In this new era of the Trump administration, many American Jews have pledged not to abandon American Muslims who have been threatened with a Muslim Registry and harassed with an uptick of xenophobic hate crimes.
Jonathan Greenblatt, Chief Executive of the Anti-Defamation League, recently declared this: “Jews know what it means to be identified and tagged, to be registered and pulled aside. It evokes very deep emotions in the Jewish community.” At a conference last month, he received a standing ovation when he firmly stated that if Muslims were ever forced to register “that is the day that this proud Jew will register as a Muslim.”
Since then, the Anti-Defamation League is among many other institutions and advocacy groups which has increased its work against anti-Muslim bigotry.
The Muslim-Jewish Advisory Council is a new initiative whose co-chairmen are both Fortune 500 chief executives: Farooq Kathwari, of the furniture company Ethan Allen, who is Muslim, and Stanley Bergman, of the medical products distributor Henry Schein, who is Jewish. The council includes both Democrats and Republicans, and was created by leaders of the Islamic Society of North America and American Jewish Committee with a mandate to influence public policy, oppose a Muslim Registry, support immigrants and refugees, and push for accommodating religious practices in the workplace.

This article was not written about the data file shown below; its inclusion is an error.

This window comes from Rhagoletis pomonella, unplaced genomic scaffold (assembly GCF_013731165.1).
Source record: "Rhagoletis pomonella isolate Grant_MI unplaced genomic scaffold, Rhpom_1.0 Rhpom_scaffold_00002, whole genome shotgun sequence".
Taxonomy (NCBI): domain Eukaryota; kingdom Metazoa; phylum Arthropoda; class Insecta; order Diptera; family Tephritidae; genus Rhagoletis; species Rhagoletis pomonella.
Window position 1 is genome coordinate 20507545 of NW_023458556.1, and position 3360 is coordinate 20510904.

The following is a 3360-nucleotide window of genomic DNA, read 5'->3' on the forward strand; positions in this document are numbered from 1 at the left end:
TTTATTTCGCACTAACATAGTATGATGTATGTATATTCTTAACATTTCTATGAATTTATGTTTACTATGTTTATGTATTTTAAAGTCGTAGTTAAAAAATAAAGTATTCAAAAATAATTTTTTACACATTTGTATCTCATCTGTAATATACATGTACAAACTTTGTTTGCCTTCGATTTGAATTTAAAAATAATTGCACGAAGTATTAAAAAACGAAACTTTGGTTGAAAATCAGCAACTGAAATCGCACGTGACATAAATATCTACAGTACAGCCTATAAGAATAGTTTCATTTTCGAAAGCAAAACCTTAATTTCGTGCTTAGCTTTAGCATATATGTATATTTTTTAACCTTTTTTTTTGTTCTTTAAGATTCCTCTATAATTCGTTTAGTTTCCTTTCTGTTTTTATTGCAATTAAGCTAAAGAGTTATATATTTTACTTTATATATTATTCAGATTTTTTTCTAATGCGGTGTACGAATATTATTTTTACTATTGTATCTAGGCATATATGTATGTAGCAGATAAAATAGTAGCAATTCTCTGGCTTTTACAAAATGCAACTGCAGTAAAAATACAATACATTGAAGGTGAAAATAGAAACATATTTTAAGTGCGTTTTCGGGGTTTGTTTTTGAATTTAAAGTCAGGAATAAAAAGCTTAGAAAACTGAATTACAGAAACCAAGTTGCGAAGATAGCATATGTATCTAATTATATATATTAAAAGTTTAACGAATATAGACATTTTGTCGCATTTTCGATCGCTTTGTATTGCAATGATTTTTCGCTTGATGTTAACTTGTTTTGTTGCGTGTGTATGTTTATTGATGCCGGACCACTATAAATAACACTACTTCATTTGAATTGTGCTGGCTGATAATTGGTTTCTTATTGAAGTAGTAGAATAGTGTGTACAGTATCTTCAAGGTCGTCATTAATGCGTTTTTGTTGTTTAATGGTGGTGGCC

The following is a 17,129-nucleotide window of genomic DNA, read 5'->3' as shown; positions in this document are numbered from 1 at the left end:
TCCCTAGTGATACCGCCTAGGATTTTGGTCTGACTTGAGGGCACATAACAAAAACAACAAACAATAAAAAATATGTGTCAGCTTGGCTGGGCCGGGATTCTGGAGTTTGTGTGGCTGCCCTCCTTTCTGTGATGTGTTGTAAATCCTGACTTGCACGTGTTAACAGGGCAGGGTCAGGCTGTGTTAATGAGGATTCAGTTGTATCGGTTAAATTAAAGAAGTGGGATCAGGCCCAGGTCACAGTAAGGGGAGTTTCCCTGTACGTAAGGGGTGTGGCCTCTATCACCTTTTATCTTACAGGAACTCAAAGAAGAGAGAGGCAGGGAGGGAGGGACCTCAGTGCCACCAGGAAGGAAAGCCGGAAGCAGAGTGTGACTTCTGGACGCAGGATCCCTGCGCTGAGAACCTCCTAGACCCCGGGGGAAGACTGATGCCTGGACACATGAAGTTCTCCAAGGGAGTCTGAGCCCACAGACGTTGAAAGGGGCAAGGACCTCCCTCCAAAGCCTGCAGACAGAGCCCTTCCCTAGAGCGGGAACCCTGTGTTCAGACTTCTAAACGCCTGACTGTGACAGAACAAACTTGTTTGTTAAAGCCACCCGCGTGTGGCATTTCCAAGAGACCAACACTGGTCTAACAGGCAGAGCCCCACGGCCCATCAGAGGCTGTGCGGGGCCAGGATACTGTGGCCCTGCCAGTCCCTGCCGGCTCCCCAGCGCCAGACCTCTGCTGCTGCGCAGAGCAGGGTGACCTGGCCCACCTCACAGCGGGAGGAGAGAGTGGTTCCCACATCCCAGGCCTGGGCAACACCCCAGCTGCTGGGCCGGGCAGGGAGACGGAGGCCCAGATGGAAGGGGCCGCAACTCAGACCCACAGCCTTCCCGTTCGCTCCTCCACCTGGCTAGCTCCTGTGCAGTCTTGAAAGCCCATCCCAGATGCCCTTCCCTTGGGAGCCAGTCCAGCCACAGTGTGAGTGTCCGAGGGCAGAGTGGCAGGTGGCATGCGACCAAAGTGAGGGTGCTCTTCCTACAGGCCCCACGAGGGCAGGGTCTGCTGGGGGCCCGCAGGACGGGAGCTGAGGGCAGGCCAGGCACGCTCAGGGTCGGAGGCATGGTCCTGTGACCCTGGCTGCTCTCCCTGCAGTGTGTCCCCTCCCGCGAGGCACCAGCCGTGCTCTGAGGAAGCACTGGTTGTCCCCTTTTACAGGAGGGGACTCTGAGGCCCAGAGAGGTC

The Sisterhood of Salaam Shalom is the first national network of Muslim and Jewish women. The organization recently hosted an interfaith Shabbat dinner which Vaseem Firdaus, a manufacturing manager at Exxon Mobil who is Muslim, attended. The discussion of Nazi Germany in the ‘30s was brought up and Ms. Firdaus asked one of the Jewish women, who had said her relatives fled Nazi Germany, when they knew it was time to leave. The woman responded, “The ones that didn’t leave were the ones who went to Auschwitz.” Another Jewish woman, Mahela Morrow-Jones, assured her new Muslim friend, “If Muslims have to register, we’re all going to register.”